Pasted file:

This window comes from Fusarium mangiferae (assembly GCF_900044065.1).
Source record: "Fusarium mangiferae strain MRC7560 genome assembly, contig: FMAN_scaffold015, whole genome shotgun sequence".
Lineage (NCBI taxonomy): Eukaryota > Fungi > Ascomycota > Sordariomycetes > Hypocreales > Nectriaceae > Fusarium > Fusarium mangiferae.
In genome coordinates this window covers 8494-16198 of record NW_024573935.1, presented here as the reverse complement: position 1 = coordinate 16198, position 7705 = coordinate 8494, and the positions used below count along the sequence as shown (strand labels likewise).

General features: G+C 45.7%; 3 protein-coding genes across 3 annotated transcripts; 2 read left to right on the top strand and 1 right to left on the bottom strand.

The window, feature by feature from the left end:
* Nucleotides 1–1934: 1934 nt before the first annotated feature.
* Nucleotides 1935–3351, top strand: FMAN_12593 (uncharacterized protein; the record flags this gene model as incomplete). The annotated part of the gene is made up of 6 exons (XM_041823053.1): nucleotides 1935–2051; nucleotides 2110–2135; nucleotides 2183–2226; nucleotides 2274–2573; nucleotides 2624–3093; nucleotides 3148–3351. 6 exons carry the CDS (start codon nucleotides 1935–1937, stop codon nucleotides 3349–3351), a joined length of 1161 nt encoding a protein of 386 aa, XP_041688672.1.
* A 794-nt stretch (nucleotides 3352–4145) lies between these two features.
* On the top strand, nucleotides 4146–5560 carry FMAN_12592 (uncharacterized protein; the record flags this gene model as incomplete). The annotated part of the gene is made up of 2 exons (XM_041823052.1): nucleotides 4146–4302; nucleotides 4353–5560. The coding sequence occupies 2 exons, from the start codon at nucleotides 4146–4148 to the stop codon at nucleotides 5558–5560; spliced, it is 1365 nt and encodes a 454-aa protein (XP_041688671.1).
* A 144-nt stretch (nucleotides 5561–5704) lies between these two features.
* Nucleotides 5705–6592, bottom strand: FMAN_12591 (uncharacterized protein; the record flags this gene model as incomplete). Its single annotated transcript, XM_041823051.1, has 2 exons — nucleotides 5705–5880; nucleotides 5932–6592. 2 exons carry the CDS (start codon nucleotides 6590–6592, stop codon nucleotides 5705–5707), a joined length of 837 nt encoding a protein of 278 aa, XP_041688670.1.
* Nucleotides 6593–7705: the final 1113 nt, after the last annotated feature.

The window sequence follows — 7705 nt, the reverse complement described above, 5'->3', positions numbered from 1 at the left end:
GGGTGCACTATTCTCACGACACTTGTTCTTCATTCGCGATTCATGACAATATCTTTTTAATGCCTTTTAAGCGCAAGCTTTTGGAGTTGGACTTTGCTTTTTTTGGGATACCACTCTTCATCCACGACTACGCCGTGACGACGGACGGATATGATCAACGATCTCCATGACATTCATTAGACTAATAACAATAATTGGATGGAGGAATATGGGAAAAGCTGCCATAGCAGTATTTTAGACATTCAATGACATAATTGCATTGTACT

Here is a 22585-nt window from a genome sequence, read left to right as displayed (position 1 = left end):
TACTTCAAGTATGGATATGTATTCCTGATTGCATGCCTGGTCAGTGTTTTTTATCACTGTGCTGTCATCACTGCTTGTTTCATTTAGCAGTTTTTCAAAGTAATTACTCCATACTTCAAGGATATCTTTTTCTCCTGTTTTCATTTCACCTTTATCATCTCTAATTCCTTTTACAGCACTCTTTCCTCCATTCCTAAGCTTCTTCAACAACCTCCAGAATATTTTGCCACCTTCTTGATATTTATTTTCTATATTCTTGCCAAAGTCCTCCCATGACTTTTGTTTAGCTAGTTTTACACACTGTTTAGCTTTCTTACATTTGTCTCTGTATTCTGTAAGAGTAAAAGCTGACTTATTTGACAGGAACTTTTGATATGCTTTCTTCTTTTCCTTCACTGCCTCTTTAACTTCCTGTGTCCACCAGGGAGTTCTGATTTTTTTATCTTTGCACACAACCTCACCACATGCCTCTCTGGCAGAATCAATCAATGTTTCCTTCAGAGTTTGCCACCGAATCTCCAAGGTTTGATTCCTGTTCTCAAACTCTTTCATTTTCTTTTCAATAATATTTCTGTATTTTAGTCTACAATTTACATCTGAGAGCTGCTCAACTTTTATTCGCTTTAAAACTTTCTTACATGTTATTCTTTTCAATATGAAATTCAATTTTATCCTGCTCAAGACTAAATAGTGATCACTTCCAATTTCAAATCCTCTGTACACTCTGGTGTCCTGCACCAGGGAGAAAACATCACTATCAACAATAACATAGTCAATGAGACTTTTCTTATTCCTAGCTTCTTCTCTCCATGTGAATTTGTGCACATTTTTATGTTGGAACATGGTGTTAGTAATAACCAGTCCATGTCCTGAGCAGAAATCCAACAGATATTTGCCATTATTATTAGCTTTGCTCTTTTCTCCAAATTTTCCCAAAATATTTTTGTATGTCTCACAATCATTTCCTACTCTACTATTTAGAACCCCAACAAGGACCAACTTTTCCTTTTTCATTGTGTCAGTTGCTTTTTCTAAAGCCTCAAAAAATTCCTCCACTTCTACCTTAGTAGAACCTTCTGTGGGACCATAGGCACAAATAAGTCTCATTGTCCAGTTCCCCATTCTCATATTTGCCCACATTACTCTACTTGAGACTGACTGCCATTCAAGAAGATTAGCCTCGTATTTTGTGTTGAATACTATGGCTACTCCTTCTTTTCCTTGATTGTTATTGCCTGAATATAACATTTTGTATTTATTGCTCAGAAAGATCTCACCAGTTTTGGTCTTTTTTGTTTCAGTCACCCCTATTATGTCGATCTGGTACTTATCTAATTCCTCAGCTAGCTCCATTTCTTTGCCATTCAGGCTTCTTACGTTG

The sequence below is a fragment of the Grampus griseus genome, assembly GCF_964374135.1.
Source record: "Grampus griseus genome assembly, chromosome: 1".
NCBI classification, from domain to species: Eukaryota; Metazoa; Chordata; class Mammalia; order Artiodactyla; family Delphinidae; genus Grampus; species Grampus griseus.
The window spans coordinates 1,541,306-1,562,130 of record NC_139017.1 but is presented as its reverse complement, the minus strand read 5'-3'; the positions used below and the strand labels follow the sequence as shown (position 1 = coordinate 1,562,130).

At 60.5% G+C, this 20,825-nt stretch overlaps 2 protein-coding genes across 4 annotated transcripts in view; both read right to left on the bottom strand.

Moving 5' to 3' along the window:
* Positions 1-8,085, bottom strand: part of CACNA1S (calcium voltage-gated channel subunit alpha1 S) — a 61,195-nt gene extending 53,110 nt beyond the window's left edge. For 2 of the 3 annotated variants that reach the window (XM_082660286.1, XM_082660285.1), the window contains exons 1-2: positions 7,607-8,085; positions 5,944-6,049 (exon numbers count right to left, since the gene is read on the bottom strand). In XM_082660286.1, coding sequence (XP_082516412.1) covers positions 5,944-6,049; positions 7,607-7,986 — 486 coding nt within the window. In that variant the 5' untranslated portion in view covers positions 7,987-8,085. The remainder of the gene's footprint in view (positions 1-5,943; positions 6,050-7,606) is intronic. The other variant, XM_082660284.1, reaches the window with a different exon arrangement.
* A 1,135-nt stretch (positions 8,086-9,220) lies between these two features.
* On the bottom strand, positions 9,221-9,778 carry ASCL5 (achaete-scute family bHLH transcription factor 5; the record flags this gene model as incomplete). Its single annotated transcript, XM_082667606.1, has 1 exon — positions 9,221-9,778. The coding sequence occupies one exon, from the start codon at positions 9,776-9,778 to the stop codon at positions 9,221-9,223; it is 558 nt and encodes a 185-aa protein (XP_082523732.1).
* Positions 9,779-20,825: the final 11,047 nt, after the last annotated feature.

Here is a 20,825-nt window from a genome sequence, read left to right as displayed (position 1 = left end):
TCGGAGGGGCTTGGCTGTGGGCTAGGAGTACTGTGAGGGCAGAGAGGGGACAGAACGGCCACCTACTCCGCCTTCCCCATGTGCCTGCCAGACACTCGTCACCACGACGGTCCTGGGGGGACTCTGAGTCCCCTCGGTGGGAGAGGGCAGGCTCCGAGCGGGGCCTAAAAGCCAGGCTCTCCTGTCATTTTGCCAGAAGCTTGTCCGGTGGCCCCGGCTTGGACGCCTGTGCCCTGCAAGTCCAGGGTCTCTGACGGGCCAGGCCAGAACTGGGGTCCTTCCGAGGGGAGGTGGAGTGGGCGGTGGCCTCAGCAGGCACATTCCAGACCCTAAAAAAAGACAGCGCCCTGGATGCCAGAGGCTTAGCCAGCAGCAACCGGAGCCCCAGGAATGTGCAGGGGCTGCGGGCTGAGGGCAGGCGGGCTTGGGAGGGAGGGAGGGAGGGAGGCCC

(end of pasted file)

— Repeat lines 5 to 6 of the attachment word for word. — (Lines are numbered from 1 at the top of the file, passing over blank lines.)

General features: G+C 45.7%; 3 protein-coding genes across 3 annotated transcripts; 2 read left to right on the top strand and 1 right to left on the bottom strand.

The window, feature by feature from the left end: